NETIZENS in Malaysia were today given some respite from their worries about Covid 19 thanks to a series of letters that looked set to shake up the political sphere as embattled Prime Minister Muhyiddin Yassin’s position came under attack.

First came a letter to Dewan Rakyat speaker Mohd Ariff Yusof from Sabah chief minister Shafie Apdal, proposing the tabling of a motion of confidence for Bersatu chairman and Langkawi member of parliament Tun Dr Mahathir Mohamad during the one-day session on May 18.

This was followed by a letter from Dr Mahathir himself, also to Mohd Ariff, proposing the tabling of a vote of no confidence on Muhyiddin.

Mohd Ariff verified the letters and acknowledged receipt shortly before rejecting Shafie’s proposal on technical grounds in that his proposal had questioned the powers of the Yang di-Pertuan Agong in the appointment of a Prime Minister.

While all this went through, the Pakatan Harapan secretariat issued a letter signed by secretary general Saifuddin Nasution Ismail to Mohd Ariff, notifying the speaker of the opposition coalition’s choice of leader in parliament, PKR president Anwar Ibrahim.

Then came a rebuttal from Bersatu communications chief Radzi Jidin, aimed at deputy president Mukhriz Mahathir’s call for the party to return to Pakatan Harapan, which was backed by the party’s youth wing through a consensus in their meeting with Dr Mahathir yesterday.

Radzi stated that Bersatu would not go back on its decision to leave Pakatan Harapan, which was decided by its supreme council during the political coup on March 27, although the Dr Mahathir camp suggest this went against the party’s constitution and was done without consensus of members.

Muhyiddin has come under fire from both within his loosely put together Perikatan Nasional coalition, with UMNO reiterating they would reject official ties with the coalition. Today surfaced further reports that the party’s supreme council had achieved a consensus to reject becoming officially tied to Perikatan Nasional.

Within UMNO circles, the balance also seems to sway in favour of reverting to the Barisan Nasional coalition with MCA and MIC, PBS and several parties in Sabah, as well as GPS in Sarawak and bolstered by the new partnership under Muafakat Nasional with PAS. This seems to be the popular tone within UMNO.

The same goes for PKR, where the balance seems to sway towards ridding the party of possible traitors linked to the Azmin Ali camp which is deemed as the cause of the fall of Pakatan Harapan government.

Although there seems to be an intent from coalition partners, particularly AMANAH, to mend ties and revive the Pakatan Harapan government with the return of Bersatu, an idea which Anwar barely nodded in agreement, the hurt caused by what is deemed as betrayal does not see much of PKR’s grassroots quickly jumping on such opportunities.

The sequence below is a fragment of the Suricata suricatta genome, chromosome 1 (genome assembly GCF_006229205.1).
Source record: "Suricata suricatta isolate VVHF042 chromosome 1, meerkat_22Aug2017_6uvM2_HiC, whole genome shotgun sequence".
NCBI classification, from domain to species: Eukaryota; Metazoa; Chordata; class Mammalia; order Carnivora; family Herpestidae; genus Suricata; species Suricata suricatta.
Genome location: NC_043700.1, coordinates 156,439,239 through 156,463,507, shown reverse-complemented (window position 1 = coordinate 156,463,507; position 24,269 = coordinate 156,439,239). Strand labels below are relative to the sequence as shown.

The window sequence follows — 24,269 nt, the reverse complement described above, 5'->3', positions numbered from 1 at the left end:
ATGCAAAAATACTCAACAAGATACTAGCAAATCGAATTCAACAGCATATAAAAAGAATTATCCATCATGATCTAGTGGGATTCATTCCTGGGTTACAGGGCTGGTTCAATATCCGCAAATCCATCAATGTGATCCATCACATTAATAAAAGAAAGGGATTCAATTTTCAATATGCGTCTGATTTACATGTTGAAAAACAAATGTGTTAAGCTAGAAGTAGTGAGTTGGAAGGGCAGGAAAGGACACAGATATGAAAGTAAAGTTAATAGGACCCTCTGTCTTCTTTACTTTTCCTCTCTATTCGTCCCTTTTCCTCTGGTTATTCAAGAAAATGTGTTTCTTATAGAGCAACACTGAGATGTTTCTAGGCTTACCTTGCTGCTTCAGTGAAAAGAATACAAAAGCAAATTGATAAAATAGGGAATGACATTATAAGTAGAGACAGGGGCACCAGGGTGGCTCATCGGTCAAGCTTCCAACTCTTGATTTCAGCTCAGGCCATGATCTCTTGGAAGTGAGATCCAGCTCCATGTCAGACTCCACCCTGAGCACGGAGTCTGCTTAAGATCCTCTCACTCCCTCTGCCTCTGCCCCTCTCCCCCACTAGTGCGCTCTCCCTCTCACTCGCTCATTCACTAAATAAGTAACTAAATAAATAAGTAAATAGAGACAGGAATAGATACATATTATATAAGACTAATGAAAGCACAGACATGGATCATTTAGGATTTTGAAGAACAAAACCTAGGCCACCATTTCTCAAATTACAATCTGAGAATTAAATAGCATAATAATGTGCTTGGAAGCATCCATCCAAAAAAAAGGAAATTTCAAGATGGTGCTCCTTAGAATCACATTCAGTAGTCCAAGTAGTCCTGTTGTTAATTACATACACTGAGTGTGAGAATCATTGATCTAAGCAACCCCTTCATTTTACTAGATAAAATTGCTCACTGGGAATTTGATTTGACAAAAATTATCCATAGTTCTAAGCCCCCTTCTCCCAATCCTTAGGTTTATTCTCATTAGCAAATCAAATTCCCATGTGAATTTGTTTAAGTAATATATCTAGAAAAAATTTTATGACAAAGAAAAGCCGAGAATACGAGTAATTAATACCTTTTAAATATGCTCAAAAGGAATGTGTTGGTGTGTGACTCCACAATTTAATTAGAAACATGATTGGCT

After all, many state it was rather obvious that Azmin was the prime mover behind the events that led to the Sheraton Move and the ensuing political coup.

Azmin Ali’s popularity has taken a severe hit since his ascension to senior minister in Muhyiddin’s cabinet.

Judging from reverberations within its echo chambers, the PKR grassroots, more so its hardcore base of reformists, seem more excited about the “pembersihan parti” being carried out by its leadership, in ridding it off the remnants of the Azmin Ali cartel.

What all this tells us at this moment is that Muhyiddin, albeit under severe pressure, does have his options in terms of lifelines, both with former allies Pakatan Harapan of which two of three partners and Warisan are eager for him to mend ties, while UMNO too seem to be opening doors for his return as stated by Pasir Salak MP and supreme council member Tajuddin Abdul Rahman yesterday.

This could leave Azmin and his cartel as the odd ones out, with the 11-members deemed as rogue MPs by PKR and with suggested memberships of Bersatu still hanging in the balance, with only oral agreements said to have been achieved without any official submission or approval.

While the option of the almost forgotten Gerakan available, the cartel are also doing a bad job at hiding their tracks as they inch towards the formation of a new party, said to be multiracial.

The vibes from UMNO should already point to Azmin and his main strength in tireless maneuvering, would not be a much welcome addition to their coalition, although he might be tolerated for the sake of sustaining power.

But where will the power be after this impending exchange of political moves? That is still a question, with Muhyiddin as of yesterday, assessed by some fellow-actors to barely command an unclear 113-seat support if the Dewan Rakyat is convened today.

Unclear and uncertain as it is for Muhyiddin and his band of constantly fumbling cabinet members, at least two camps – a large number within UMNO and possibly the majority of PKR – seem to prefer the potentially cornered Prime Minister to opt for an exit plan that might please most people, which is to dissolve parliament for the 15th general elections to take place.

Under severe pressure, Prime Minister Muhyiddin Yassin might well opt for dissolution of parliament should his position become untenable.

And here are today’s letters, if you haven’t already read them on Facebook:

Shafie’s letter to speaker Mohd Ariff

Speaker Mohd Ariff’s reply to Shafie

Pakatan Harapan’s letter to Mohd Ariff

Radzi Jidin’s statement rebutting calls for Bersatu to return to Pakatan Harapan